Solar absorbers are materials used to convert this energy into heat or electricity. A team of researchers at the U.S. Department of Energy’s (DOE) Argonne National Laboratory has developed a machine learning method for screening many thousands of compounds as solar absorbers.
A recent DOE study suggests that solar energy could power 40% of the nation’s electricity by 2035. According to the researchers, machine learning will play a vital role in realizing the lofty goal. A form of artificial intelligence (AI), machine learning uses a combination do large data sets and algorithms to imitate the way that humans learn. It learns from training with sample data and past experience to make even better predictions.
Currently, the primary absorber in solar cells is either silicon or cadmium telluride. But they remain fairly expensive and energy-intensive to manufacture. The researchers use their machine learning method to assess the solar energy properties of a class of material called halide perovskites.
Over the past decade, many researchers have been studying perovskites because of their remarkable efficiency in converting sunlight to electricity. They also offer the prospect of much lower cost and energy input for material preparation and cell building.
Argonne researchers trained their method with data for a few hundred halide perovskite compositions, then applied it to over 18,000 compositions as a test case. The method evaluated these compositions for key properties such as stability, ability to absorb sunlight, a structure that does not break easily due to defects, and more. They found that the computation agreed well with relevant data in the scientific literature. Also, the findings whittled down the number of compositions worthy of further study to about 400.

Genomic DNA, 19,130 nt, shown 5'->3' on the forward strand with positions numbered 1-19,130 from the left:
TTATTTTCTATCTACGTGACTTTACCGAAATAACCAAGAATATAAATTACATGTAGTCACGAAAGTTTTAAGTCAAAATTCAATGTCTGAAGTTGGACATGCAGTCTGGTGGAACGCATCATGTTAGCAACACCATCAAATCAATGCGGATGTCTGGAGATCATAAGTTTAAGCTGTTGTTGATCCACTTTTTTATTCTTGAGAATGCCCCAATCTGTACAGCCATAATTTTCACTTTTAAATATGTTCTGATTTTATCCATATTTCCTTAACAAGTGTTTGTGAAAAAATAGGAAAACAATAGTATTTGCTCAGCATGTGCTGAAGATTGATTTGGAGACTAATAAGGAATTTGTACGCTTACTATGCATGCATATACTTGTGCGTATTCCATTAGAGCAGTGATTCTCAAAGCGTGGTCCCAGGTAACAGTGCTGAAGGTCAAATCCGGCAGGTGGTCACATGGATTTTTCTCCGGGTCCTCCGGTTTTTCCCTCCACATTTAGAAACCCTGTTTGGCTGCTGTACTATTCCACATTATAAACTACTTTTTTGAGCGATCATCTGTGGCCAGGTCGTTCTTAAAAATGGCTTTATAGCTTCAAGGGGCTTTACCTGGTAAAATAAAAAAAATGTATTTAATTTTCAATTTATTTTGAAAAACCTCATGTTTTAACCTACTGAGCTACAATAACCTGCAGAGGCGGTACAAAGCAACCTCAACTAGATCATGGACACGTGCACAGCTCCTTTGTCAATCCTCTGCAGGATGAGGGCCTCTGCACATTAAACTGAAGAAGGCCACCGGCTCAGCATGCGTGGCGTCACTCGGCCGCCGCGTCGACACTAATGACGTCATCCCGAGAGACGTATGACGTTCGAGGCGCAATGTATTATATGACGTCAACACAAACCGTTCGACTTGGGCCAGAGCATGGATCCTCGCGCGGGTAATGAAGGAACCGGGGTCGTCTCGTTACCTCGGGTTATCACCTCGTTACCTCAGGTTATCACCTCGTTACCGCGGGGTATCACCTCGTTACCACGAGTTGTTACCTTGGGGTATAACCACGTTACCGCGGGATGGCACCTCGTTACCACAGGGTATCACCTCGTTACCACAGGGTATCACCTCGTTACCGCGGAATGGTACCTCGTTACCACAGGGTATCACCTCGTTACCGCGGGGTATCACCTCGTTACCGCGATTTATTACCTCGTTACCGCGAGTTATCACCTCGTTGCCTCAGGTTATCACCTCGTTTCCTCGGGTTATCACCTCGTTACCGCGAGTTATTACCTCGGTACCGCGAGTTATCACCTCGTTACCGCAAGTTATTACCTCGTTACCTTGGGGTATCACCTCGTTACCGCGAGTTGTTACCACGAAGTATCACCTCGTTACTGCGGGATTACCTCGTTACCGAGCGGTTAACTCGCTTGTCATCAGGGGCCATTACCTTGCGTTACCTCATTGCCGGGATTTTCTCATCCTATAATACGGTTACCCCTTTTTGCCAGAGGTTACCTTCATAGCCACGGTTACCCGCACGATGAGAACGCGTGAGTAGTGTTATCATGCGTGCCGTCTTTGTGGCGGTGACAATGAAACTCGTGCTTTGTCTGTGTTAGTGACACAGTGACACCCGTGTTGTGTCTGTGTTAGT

“Our list of candidates has compounds that have already been studied, compounds that no one has ever studied, and even compounds that were not among the original 18,000,” said Maria Chan, who led the research. “So we are very excited about that.”
The team next plans to test the predictions using experiments. The ideal scenario would be to use an autonomous discovery laboratory, such as Polybot at Argonne’s Center for Nanoscale Materials (CNM), a DOE Office of Science user facility. Polybot brings together the power of robotics with AI to drive scientific discovery with little or no human intervention.
By using autonomous experimentation to synthesize, characterize and test the best of their few hundred prime candidates, Chan and her team anticipate they can also improve the current machine learning method.
“We are truly in a new era of applying AI and high-performance computing to materials discovery,” said Chan. “Besides solar cells, our design methodology could apply to LEDs and infrared sensors.”